5 Examples of Brands That Came Back From the Dead

Jayson DeMers
4 min readApr 20, 2020
Photo by Daniel Jensen on Unsplash

Branding is simultaneously exciting and intimidating. The notion of building a new company, complete with a new identity, from scratch is exhilarating, but at the same time, you’ve heard the statistics; you know that the majority of small businesses and startups are destined to fail.

Undaunted, you continue, but in the back of your mind, you realize that one day, your business may begin to collapse. Here’s the consolation; just because your brand loses momentum or starts to dwindle, doesn’t mean it’s destined to fail. In fact, the entrepreneurial world is filled with stories of leaders who took the reins of dying companies and guided them back to a successful path. All it takes is a bit of ingenuity, a willingness to adapt, and a full commitment to your company.

Take these brands as examples of how it can be done:

1. Chuck Taylor. Chuck Taylor high-top sneakers were created as a kind of marketing gimmick by Converse. The company signed basketball star Charles Hollis (Chuck Taylor) to promote shoe sales in the 1930s. Though high-top sneakers were being produced as far back as 1917, it wasn’t until Chuck Taylor designed his own signature shoe that shoe sales exploded. Unfortunately, the allure wore off after a few decades, when major shoe companies like Nike started to take over the market, and by the mid-1990s, Converse was practically a dead brand. Nike took over the company in 2003, revitalizing the market with a new image of the sneakers to be associated with musicians, artists, and other “cool” celebrities. They’ve since seen a massive revival — and one they still enjoy to this day.

2. LEGO. LEGO never stopped being cool — let’s make that clear. But in the 1990s, LEGO attempted to reinvent itself for a new era, designing complex new set lines with specialty pieces. In theory, it was a good idea — after all, businesses need to adapt with the times — but unfortunately, these new product lines didn’t resonate with kids, and in the early 2000s, LEGO started suffering hundreds of millions of dollars in losses. What could they do? The company decided to get back to basics, promoting its original line of LEGO blocks in ways that catered to children’s imaginations and even expanding to a wider media presence with video games and movies. Now, the brand’s reach is wider than ever.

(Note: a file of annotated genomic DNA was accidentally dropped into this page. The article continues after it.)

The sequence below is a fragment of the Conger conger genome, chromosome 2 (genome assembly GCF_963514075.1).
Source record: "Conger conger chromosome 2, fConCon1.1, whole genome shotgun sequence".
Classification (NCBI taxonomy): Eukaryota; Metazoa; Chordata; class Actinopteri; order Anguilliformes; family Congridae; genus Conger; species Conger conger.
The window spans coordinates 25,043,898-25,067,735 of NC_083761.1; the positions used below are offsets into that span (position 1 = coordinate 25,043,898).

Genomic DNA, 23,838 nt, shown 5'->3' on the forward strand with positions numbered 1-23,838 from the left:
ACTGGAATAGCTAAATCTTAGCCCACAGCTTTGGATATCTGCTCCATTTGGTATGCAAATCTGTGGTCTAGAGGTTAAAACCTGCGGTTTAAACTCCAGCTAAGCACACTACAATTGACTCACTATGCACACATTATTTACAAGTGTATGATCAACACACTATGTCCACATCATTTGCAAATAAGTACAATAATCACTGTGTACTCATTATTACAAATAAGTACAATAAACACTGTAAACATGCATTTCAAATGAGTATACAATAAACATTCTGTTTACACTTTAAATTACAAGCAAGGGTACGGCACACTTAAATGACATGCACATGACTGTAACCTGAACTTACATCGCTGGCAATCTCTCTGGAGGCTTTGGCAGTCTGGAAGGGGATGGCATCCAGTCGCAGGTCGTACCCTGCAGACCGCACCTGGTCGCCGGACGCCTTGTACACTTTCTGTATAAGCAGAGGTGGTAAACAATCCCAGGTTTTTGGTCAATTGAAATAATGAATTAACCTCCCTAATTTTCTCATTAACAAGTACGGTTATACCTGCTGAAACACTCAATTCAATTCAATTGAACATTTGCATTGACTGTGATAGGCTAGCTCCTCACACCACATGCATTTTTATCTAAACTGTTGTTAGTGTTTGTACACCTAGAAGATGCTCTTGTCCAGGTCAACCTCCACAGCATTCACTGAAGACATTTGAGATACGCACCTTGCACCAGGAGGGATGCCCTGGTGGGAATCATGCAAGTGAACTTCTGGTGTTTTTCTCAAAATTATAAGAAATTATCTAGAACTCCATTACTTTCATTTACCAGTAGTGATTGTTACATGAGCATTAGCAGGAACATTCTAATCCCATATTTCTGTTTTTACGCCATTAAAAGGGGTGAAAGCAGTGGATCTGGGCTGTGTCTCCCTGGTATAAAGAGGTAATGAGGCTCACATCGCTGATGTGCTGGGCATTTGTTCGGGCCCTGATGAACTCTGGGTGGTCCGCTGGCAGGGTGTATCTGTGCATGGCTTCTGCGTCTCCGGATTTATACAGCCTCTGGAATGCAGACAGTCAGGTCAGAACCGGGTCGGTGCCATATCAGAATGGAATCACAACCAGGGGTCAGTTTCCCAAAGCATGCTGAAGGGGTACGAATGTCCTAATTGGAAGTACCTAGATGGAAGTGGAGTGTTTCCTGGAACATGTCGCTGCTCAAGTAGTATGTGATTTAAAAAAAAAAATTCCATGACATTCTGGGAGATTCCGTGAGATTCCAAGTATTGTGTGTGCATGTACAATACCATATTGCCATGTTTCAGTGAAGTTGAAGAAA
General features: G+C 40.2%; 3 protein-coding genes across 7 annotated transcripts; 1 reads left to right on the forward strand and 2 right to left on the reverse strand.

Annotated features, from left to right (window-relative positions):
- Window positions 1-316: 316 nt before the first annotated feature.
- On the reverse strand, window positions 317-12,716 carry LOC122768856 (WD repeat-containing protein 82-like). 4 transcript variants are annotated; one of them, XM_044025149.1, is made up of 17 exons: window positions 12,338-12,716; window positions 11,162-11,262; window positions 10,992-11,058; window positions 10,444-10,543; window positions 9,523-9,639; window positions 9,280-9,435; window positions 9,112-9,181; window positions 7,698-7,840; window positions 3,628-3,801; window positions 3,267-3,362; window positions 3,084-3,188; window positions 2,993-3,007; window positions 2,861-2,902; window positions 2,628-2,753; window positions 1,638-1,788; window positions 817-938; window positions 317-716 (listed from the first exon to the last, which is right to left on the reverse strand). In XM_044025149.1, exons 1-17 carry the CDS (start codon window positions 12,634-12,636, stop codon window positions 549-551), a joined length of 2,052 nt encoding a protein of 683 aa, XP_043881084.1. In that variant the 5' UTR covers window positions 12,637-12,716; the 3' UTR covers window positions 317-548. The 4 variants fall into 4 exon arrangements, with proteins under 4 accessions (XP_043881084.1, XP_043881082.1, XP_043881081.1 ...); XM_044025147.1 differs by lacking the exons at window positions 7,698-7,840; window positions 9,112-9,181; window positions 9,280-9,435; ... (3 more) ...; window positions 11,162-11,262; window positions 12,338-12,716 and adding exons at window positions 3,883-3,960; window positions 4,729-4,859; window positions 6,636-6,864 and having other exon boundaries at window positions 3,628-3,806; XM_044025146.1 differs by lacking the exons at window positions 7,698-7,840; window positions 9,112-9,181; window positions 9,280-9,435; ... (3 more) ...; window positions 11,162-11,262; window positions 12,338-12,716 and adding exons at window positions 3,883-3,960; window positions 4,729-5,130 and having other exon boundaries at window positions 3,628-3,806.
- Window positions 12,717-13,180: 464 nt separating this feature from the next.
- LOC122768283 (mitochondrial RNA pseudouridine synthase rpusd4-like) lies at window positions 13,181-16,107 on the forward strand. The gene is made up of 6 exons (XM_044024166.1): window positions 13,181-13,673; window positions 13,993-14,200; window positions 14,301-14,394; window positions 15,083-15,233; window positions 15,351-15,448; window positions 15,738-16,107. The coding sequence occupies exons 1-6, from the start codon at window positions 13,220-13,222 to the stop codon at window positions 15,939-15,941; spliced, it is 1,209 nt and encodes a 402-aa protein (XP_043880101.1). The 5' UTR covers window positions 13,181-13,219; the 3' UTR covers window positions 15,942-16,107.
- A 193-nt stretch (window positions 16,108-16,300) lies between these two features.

3. The VW Beetle. The Volkswagen Beetle was selling successfully in the 1970s, with more than 15 million models sold, but that popularity was short-lived. Only a few years later, the Beetle fell off the market and remained silent for decades. But after a resurgence of “retro” 1970s fashion trends and subsequent nostalgia, Volkswagen decided to redesign the model for a new audience. Combining the old model’s quirks and charm with new appeals, the company was able to revitalize Beetle sales, and the VW Beetle rose to popularity yet again.

4. Starbucks. If you told me you’ve never been to a Starbucks, I wouldn’t believe you. There’s probably one across the street from you. But Starbucks hasn’t always enjoyed such a favorable and steady position in the world market. Starbucks was once a local establishment that sold coffee beans in Seattle, founded in 1971. After many years of only modest sales and reach, with no clear promise of benefitting from long-term expansion, a simultaneous rebranding and franchising campaign ended up taking the coffee shop to cities around the country, where it now continues to grow on a daily basis.

5. Apple. No list of brand comebacks would be complete with what is, arguably, the best brand comeback story of all time. As you may or may not know already, Apple was enjoying some breakout success throughout the late 1970s and early 1980s with the rise in popularity of the Apple II and Apple III computers. Due to creative differences, co-founder Steve Jobs was forced out of the company in the mid-1980s, and the brand began to fade into obsolescence. All that changed when Jobs came back to the company in 1997, leading a massive rebranding campaign that turned Apple into the minimalistic, futuristic tech juggernaut we’ve all come to embrace.

What You Can Learn

These stories are entertaining, enlightening, and just a bit inspirational. They’re a clear sign that no matter what happens to your brand, you always have a chance at making a full recovery — maybe even bettering your position in the long run. But what practical takeaways can you gain from these micro case studies?

· If something isn’t working, change it. This one should be obvious, but it’s a point many struggling entrepreneurs miss. If your business isn’t working in its current state, you have to change something about it. There’s no compromise here. Change is necessary for further growth.

· Differentiation is key. Many businesses dwindle because they’re no longer distinguished. If you can find a way to differentiate yourself, with a new brand or with a new target audience, you can breathe new life into your enterprise.

· Defy the norm. Most of the entries on this list found new life because they made unconventional decisions, or because they defied common logic. Don’t be afraid to resist norms when rebuilding your business.

Entrepreneurship is full of mistakes, challenges, and periods of hardship, but these brands prove that “down” doesn’t always mean “out.” Keep your business alive with creativity, perseverance, and dedication.



Jayson DeMers

CEO of EmailAnalytics (emailanalytics.com), a productivity tool that visualizes team email activity, and measures email response time. Check out the free trial!